Chas. T. O’Ferrall, Governor of Va.

December 4, 1897


Governor Charles T. O’Ferrall talks about lynching during his time as governor and what will come of the it in the future.


But while I am mortified that mobocracy should have prevailed in the instances named, I am gratified to be able to say that the spirit which, from the 1st day of January, 1880, to the 1st day of January 1894, had taken the lives of sixty-one persons in the State, has been so far restrained as to reduce the number of lynchings during my administration, which is now closing to three, and I question whether any State in the Union has a better record for the last four years than Virginia.
I sincerely trust that the administration of my worthy successor will be even clearer than mine of this blot on our civilization. Lynchings cannot be too severely reprobated. NO argument can excuse them, no circumstance can justify them in Virginia. WE have ample laws and adequate penalties for all crimes. WE have courts that will try without unnecessary delay and juries that will convict in all proper cases. “The mob is man, voluntarily descending to the nature of the beast. Its fir hour of activity is night; its actions are insane, like its whole constitution.”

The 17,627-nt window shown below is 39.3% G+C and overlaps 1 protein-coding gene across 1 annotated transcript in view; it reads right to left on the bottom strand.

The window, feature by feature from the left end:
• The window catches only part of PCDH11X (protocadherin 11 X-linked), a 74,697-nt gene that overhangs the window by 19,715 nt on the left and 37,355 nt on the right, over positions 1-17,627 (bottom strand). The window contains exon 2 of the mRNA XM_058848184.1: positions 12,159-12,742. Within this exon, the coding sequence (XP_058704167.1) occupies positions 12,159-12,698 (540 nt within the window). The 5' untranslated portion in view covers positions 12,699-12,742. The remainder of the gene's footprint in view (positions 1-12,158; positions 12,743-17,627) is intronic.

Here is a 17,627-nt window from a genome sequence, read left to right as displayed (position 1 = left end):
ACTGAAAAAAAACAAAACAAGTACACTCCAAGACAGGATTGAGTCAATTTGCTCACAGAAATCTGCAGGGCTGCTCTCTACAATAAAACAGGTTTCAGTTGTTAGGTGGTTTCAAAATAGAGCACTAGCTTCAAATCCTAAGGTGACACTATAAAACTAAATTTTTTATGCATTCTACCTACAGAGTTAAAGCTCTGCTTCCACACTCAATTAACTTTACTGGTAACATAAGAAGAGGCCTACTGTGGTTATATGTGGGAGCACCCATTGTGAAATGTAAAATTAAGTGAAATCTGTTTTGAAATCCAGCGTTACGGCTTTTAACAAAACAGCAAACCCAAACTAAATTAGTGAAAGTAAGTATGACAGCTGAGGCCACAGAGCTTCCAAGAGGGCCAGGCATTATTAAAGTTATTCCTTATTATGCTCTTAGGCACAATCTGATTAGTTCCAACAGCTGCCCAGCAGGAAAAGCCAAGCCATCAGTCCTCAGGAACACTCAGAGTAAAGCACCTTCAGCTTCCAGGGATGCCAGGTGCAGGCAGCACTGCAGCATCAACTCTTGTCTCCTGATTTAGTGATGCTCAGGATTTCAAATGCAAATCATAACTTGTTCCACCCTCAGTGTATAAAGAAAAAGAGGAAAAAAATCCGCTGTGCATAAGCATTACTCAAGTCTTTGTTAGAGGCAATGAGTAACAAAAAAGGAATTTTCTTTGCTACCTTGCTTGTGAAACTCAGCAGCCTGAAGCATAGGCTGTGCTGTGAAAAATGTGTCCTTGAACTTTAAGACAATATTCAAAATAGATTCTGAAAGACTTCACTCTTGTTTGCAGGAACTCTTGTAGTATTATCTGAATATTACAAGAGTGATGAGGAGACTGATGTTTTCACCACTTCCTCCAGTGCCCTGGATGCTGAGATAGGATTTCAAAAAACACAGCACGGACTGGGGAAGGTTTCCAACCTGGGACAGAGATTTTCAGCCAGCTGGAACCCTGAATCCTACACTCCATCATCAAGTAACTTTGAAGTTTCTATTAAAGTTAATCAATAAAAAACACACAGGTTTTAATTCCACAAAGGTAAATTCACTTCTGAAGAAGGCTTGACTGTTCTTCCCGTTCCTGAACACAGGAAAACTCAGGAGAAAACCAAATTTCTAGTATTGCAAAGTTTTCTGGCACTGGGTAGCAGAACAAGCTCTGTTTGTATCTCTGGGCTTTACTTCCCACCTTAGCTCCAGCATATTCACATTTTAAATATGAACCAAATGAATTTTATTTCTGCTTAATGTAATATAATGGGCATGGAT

But the spirit of lynching will never be fully eradicated in any State until there are stringent laws against it, so enacted as to be enforceable, and then behind the law stands a warm, living, sustaining public sentiment, and this sentiment will never assert itself until the people fully realize that “where law ends, tyranny begins,” and the public press no longer caters to the spirit and condones the crime of lynching as some of the papers in Virginia, be it said their shame, have done recently. These papers persistently assert that lynchings have been almost exclusively for criminal assaults, or attempted assaults, or for the “usual crime,” as they term it, which is far from being correct. Of the sixty-four men who have suffered death by the halter without due process of law in the last eighteen years in Virginia, only fifteen were charged with criminal assault, and only eleven with attempted criminal assault. I append hereto a table showing the number of lynchings each year, and the crimes charged. This table is authentic, and is prepared from the reports of the clerks of the courts of the various counties and cities from 1880 to 1894, and from direct information in the Executive office since. –Extract from Message to Legislature of Virginia.
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“Chas. T. O’Ferrall, Governor of Va.,” Black Virginia: The Richmond Planet, 1894-1909, accessed February 19, 2018,